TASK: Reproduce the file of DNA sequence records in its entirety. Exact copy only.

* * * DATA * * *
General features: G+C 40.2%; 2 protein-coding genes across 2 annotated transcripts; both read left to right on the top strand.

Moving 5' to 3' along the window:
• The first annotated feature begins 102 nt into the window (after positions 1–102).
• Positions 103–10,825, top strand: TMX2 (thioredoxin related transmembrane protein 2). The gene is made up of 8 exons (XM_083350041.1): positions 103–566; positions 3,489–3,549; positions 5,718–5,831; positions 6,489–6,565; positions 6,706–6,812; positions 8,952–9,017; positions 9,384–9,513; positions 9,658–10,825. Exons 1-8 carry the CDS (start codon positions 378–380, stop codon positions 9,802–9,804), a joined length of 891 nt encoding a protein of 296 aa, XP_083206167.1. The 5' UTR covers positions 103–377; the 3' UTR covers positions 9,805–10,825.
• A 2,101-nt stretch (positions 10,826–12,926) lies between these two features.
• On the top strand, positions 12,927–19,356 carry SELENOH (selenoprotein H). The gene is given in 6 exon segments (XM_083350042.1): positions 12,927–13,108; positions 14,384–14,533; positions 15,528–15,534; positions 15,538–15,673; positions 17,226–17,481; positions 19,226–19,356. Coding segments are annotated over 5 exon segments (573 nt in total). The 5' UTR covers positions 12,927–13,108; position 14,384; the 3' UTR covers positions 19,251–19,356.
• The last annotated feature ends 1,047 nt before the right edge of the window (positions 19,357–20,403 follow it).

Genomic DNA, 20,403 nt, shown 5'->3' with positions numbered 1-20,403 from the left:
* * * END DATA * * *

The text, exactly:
General features: G+C 40.2%; 2 protein-coding genes across 2 annotated transcripts; both read left to right on the top strand.

Moving 5' to 3' along the window:
• The first annotated feature begins 102 nt into the window (after positions 1–102).
• Positions 103–10,825, top strand: TMX2 (thioredoxin related transmembrane protein 2). The gene is made up of 8 exons (XM_083350041.1): positions 103–566; positions 3,489–3,549; positions 5,718–5,831; positions 6,489–6,565; positions 6,706–6,812; positions 8,952–9,017; positions 9,384–9,513; positions 9,658–10,825. Exons 1-8 carry the CDS (start codon positions 378–380, stop codon positions 9,802–9,804), a joined length of 891 nt encoding a protein of 296 aa, XP_083206167.1. The 5' UTR covers positions 103–377; the 3' UTR covers positions 9,805–10,825.
• A 2,101-nt stretch (positions 10,826–12,926) lies between these two features.
• On the top strand, positions 12,927–19,356 carry SELENOH (selenoprotein H). The gene is given in 6 exon segments (XM_083350042.1): positions 12,927–13,108; positions 14,384–14,533; positions 15,528–15,534; positions 15,538–15,673; positions 17,226–17,481; positions 19,226–19,356. Coding segments are annotated over 5 exon segments (573 nt in total). The 5' UTR covers positions 12,927–13,108; position 14,384; the 3' UTR covers positions 19,251–19,356.
• The last annotated feature ends 1,047 nt before the right edge of the window (positions 19,357–20,403 follow it).

Genomic DNA, 20,403 nt, shown 5'->3' with positions numbered 1-20,403 from the left: